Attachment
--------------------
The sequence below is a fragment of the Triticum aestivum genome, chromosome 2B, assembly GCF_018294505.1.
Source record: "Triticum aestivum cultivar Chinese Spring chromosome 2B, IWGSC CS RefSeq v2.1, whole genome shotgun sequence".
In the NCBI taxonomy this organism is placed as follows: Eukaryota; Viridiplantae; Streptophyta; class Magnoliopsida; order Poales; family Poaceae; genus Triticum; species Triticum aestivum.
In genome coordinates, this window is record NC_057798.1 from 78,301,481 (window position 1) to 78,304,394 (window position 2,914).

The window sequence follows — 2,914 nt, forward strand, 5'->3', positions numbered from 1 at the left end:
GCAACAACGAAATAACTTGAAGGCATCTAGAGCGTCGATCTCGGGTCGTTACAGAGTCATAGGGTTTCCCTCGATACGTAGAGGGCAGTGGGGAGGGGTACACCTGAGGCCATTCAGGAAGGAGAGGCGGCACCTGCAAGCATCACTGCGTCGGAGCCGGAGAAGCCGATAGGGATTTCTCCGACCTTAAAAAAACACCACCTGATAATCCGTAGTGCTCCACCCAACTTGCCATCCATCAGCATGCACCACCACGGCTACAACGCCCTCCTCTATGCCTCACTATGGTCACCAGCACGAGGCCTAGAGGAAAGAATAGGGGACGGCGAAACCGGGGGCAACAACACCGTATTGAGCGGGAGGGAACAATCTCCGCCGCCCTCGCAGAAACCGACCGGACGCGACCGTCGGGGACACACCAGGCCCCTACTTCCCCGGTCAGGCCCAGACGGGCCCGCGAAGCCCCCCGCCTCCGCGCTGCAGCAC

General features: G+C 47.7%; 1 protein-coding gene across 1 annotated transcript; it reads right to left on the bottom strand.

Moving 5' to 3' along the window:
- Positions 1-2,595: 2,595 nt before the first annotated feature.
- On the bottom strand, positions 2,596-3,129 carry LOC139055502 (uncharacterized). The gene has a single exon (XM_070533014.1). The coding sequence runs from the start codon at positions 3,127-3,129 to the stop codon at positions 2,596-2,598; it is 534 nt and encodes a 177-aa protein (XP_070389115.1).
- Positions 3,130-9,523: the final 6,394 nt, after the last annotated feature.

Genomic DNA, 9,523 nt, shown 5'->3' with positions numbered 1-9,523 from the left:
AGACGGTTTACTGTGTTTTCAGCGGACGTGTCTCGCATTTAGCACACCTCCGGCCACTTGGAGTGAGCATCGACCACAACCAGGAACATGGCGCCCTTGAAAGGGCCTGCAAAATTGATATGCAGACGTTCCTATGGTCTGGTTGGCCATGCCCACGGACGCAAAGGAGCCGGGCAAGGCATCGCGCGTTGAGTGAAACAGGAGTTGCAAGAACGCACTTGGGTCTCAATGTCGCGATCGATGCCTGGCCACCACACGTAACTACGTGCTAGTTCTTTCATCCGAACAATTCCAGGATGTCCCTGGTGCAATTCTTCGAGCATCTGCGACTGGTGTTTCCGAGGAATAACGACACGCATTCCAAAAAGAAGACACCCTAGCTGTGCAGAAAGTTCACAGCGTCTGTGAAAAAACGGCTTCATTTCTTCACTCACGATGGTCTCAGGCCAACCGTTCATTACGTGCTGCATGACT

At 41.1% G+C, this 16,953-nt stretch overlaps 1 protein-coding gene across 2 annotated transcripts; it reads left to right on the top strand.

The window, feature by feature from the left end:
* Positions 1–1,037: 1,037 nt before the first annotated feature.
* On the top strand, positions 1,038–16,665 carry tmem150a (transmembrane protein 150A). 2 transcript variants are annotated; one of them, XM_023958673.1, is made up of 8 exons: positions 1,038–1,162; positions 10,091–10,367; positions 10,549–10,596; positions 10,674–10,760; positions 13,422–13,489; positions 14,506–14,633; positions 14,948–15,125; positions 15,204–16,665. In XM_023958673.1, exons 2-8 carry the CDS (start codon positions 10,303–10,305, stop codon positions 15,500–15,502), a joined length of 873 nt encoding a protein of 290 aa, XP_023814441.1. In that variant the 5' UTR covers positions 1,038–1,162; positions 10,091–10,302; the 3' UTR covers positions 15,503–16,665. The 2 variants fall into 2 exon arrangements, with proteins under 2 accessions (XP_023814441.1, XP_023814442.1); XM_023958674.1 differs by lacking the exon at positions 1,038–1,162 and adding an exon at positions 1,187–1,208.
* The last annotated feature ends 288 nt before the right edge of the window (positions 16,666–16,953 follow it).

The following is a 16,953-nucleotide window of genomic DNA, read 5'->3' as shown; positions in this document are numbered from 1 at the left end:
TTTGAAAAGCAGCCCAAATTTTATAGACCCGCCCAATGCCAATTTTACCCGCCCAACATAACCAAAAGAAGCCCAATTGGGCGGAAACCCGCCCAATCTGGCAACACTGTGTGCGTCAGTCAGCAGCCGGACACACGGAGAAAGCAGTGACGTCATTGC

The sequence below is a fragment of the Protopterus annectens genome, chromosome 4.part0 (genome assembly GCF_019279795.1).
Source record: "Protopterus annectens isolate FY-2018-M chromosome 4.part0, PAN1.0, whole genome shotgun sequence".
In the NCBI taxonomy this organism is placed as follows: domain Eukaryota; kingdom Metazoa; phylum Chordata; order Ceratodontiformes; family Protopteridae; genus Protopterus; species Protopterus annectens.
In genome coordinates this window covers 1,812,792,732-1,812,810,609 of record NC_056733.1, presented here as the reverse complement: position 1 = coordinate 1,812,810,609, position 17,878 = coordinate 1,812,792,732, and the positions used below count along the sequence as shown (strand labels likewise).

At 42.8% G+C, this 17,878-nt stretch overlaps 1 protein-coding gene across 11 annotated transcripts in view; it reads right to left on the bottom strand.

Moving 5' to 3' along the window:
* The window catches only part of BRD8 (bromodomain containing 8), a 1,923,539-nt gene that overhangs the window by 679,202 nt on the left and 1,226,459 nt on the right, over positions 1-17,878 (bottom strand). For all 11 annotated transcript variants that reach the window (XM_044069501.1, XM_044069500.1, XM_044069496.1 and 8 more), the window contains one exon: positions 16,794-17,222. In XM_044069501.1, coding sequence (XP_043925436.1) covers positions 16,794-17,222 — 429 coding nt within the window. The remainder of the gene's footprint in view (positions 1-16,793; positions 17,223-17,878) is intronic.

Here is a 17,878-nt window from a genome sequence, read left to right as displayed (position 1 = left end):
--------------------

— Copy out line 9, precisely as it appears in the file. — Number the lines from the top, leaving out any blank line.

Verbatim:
- Positions 1-2,595: 2,595 nt before the first annotated feature.